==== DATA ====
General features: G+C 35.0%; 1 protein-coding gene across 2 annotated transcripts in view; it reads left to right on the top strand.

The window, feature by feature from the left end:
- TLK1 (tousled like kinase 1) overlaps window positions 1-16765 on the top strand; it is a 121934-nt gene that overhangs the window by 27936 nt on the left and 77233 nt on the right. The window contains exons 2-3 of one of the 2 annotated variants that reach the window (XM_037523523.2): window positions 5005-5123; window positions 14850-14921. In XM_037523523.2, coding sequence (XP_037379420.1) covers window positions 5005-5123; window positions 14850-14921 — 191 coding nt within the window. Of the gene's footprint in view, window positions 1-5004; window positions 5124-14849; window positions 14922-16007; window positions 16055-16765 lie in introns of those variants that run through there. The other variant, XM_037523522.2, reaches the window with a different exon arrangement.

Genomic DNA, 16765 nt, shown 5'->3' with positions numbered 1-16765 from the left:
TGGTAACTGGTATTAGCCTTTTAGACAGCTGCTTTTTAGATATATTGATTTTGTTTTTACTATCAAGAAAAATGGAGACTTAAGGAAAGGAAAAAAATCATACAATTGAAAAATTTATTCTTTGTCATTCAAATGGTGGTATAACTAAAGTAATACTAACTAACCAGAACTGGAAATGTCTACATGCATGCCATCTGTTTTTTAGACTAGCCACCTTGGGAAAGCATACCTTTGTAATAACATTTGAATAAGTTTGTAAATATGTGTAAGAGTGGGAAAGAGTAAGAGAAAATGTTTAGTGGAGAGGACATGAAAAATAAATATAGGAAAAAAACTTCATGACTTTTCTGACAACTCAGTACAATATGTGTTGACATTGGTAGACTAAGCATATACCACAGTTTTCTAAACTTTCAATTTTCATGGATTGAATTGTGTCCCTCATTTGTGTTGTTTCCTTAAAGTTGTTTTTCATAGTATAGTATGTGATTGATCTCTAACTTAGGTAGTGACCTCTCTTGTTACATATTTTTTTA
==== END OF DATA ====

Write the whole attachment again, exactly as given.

General features: G+C 35.0%; 1 protein-coding gene across 2 annotated transcripts in view; it reads left to right on the top strand.

The window, feature by feature from the left end:
- TLK1 (tousled like kinase 1) overlaps window positions 1-16765 on the top strand; it is a 121934-nt gene that overhangs the window by 27936 nt on the left and 77233 nt on the right. The window contains exons 2-3 of one of the 2 annotated variants that reach the window (XM_037523523.2): window positions 5005-5123; window positions 14850-14921. In XM_037523523.2, coding sequence (XP_037379420.1) covers window positions 5005-5123; window positions 14850-14921 — 191 coding nt within the window. Of the gene's footprint in view, window positions 1-5004; window positions 5124-14849; window positions 14922-16007; window positions 16055-16765 lie in introns of those variants that run through there. The other variant, XM_037523522.2, reaches the window with a different exon arrangement.

Genomic DNA, 16765 nt, shown 5'->3' with positions numbered 1-16765 from the left:
TGGTAACTGGTATTAGCCTTTTAGACAGCTGCTTTTTAGATATATTGATTTTGTTTTTACTATCAAGAAAAATGGAGACTTAAGGAAAGGAAAAAAATCATACAATTGAAAAATTTATTCTTTGTCATTCAAATGGTGGTATAACTAAAGTAATACTAACTAACCAGAACTGGAAATGTCTACATGCATGCCATCTGTTTTTTAGACTAGCCACCTTGGGAAAGCATACCTTTGTAATAACATTTGAATAAGTTTGTAAATATGTGTAAGAGTGGGAAAGAGTAAGAGAAAATGTTTAGTGGAGAGGACATGAAAAATAAATATAGGAAAAAAACTTCATGACTTTTCTGACAACTCAGTACAATATGTGTTGACATTGGTAGACTAAGCATATACCACAGTTTTCTAAACTTTCAATTTTCATGGATTGAATTGTGTCCCTCATTTGTGTTGTTTCCTTAAAGTTGTTTTTCATAGTATAGTATGTGATTGATCTCTAACTTAGGTAGTGACCTCTCTTGTTACATATTTTTTTA